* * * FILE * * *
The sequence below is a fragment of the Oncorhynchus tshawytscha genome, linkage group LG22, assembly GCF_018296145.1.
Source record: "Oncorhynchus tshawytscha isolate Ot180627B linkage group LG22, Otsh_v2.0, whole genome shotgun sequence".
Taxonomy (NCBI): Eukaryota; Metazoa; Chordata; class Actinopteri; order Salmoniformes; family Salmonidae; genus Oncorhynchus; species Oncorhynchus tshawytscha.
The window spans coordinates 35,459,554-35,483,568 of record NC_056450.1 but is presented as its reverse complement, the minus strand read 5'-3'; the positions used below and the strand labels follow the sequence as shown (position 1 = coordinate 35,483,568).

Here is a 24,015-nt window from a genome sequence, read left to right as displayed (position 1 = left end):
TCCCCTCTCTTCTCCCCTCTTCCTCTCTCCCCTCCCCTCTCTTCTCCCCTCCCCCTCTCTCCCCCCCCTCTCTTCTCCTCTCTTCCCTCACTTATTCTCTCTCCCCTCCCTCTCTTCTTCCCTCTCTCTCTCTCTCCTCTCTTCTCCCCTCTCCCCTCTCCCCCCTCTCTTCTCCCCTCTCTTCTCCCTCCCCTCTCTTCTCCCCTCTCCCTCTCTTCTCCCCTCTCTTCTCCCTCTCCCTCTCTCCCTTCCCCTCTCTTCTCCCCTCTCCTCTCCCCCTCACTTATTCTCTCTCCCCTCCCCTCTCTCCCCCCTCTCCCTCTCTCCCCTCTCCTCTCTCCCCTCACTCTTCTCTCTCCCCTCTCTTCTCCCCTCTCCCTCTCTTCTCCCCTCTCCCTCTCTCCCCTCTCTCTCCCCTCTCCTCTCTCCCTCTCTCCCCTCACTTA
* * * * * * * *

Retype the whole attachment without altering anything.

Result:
The sequence below is a fragment of the Oncorhynchus tshawytscha genome, linkage group LG22, assembly GCF_018296145.1.
Source record: "Oncorhynchus tshawytscha isolate Ot180627B linkage group LG22, Otsh_v2.0, whole genome shotgun sequence".
Taxonomy (NCBI): Eukaryota; Metazoa; Chordata; class Actinopteri; order Salmoniformes; family Salmonidae; genus Oncorhynchus; species Oncorhynchus tshawytscha.
The window spans coordinates 35,459,554-35,483,568 of record NC_056450.1 but is presented as its reverse complement, the minus strand read 5'-3'; the positions used below and the strand labels follow the sequence as shown (position 1 = coordinate 35,483,568).

Here is a 24,015-nt window from a genome sequence, read left to right as displayed (position 1 = left end):
TCCCCTCTCTTCTCCCCTCTTCCTCTCTCCCCTCCCCTCTCTTCTCCCCTCCCCCTCTCTCCCCCCCCTCTCTTCTCCTCTCTTCCCTCACTTATTCTCTCTCCCCTCCCTCTCTTCTTCCCTCTCTCTCTCTCTCCTCTCTTCTCCCCTCTCCCCTCTCCCCCCTCTCTTCTCCCCTCTCTTCTCCCTCCCCTCTCTTCTCCCCTCTCCCTCTCTTCTCCCCTCTCTTCTCCCTCTCCCTCTCTCCCTTCCCCTCTCTTCTCCCCTCTCCTCTCCCCCTCACTTATTCTCTCTCCCCTCCCCTCTCTCCCCCCTCTCCCTCTCTCCCCTCTCCTCTCTCCCCTCACTCTTCTCTCTCCCCTCTCTTCTCCCCTCTCCCTCTCTTCTCCCCTCTCCCTCTCTCCCCTCTCTCTCCCCTCTCCTCTCTCCCTCTCTCCCCTCACTTA